(HealthDay News) — With black men at higher risk of developing — and dying from — prostate cancer, some researchers believe these men merit their own race-based screening guidelines.
It’s known that incidence of prostate cancer is 60 percent higher among black men in the United States than among white men, said Ruth Etzioni, senior author of a new study.
Moreover, their death rate from prostate cancer is more than twice as high, said Etzioni, who’s with the Fred Hutchinson Cancer Research Center’s division of public health sciences, in Seattle.
The new study finds that prostate cancers in black men also tend to progress faster than in whites.
Because of this, Etzioni and her colleagues believe black men should start discussing prostate cancer screening with their doctor in their 40s, rather than waiting until their 50s, which is what most guidelines recommend.
“Screening recommendations for the general population are likely not optimal for black men,” she said. “Black men may need to consider beginning screening earlier and possibly screening more frequently.”
Prostate cancer is the leading cancer diagnosis in U.S. men, and the second leading cause of cancer death for them, according to background notes with the study.
Screening is controversial because it sometimes leads to unneeded treatment. But among men at high risk, screening is a matter of when, not if, the new study suggests.
“There is a need for clinical guidelines around prostate cancer screening that are specific to black men,” Etzioni said.
Screening usually consists of a blood test to measure the level of prostate-specific antigen (PSA) and a digital rectal exam to check the prostate gland for enlargement or other abnormalities. PSA levels above 4.0 nanograms per milliliter (ng/mL) of blood are considered high, according to the U.S. National Cancer Institute.
Recently the U.S. Preventive Services Task Force proposed new recommendations for prostate cancer screening. Instead of recommending no screening, it now says men in their 50s should start a discussion with their doctor about the risks and benefits of screening.
According to the task force, whether a man gets screened or not should be an individual, informed decision.
Dr. Otis Brawley, chief medical officer for the American Cancer Society, agrees. And he has reservations about the need for guidelines geared specifically to black men.
“We need to be very careful when we start doing race-based medicine,” he said. “I am willing to accept that men whose majority geographic heritage is from sub-Saharan Africa have a higher rate of prostate cancer, but that’s separate from black men,” Brawley said.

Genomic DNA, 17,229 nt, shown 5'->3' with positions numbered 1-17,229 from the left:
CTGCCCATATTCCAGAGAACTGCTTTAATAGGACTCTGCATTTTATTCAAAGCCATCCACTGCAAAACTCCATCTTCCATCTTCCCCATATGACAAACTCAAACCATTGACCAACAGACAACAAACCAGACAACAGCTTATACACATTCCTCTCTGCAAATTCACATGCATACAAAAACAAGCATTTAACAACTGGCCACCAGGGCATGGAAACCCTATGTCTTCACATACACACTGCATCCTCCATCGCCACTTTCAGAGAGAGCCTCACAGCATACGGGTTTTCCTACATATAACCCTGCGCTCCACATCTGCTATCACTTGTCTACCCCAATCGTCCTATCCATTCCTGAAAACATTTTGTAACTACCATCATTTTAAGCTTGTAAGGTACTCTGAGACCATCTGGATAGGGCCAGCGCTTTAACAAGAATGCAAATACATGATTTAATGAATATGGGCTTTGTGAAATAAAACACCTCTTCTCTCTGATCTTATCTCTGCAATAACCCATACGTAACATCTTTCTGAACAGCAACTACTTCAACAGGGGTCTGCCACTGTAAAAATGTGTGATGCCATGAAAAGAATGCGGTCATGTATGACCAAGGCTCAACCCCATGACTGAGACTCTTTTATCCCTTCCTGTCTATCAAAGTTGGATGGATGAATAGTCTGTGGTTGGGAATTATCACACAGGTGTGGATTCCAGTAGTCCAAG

There are a substantial number of black men in the United States, “or men who we call black, who have white relatives,” he said.
However, Brawley does think men with a sub-Saharan African heritage should start the discussion about screening earlier than other men.
“I do believe these men should start the discussion in their 40s,” Brawley said.
In general, men need to understand the harms and benefits of screening and make a decision themselves, he advised.
“I, for example, have chosen not to get screened,” said Brawley, 57. “I’m a black guy who understands what’s known and not known about prostate cancer screening, and I decided not to get screened. The next guy who’s more concerned about prostate cancer can legitimately decide he wants to get screened.”
For the study, Etzioni’s team used data from the U.S. National Cancer Institute’s Surveillance, Epidemiology and End Results program. The researchers constructed three models of prostate cancer incidence and PSA screening in the nation to estimate disease onset and progression.
The investigators estimated that 30 percent to 43 percent of black men develop preclinical prostate cancer (cancer without symptoms) by age 85. That rate is 28 percent to 56 percent higher than that of other men, the study authors said.
Also, without screening, black men with preclinical prostate cancer have a similar risk of diagnosis as other men, the findings showed.
But their risk of being diagnosed with advanced prostate cancer is 44 percent to 75 percent higher compared to the general population. That suggests the disease progresses faster in blacks, Etzioni’s team concluded.
The report was published online April 24 in the journal Cancer.
SOURCES: Ruth Etzioni, Ph.D., division of public health sciences, Fred Hutchinson Cancer Research Center, Seattle; Otis Brawley, M.D., chief medical officer, American Cancer Society; April 24, 2017, Cancer, online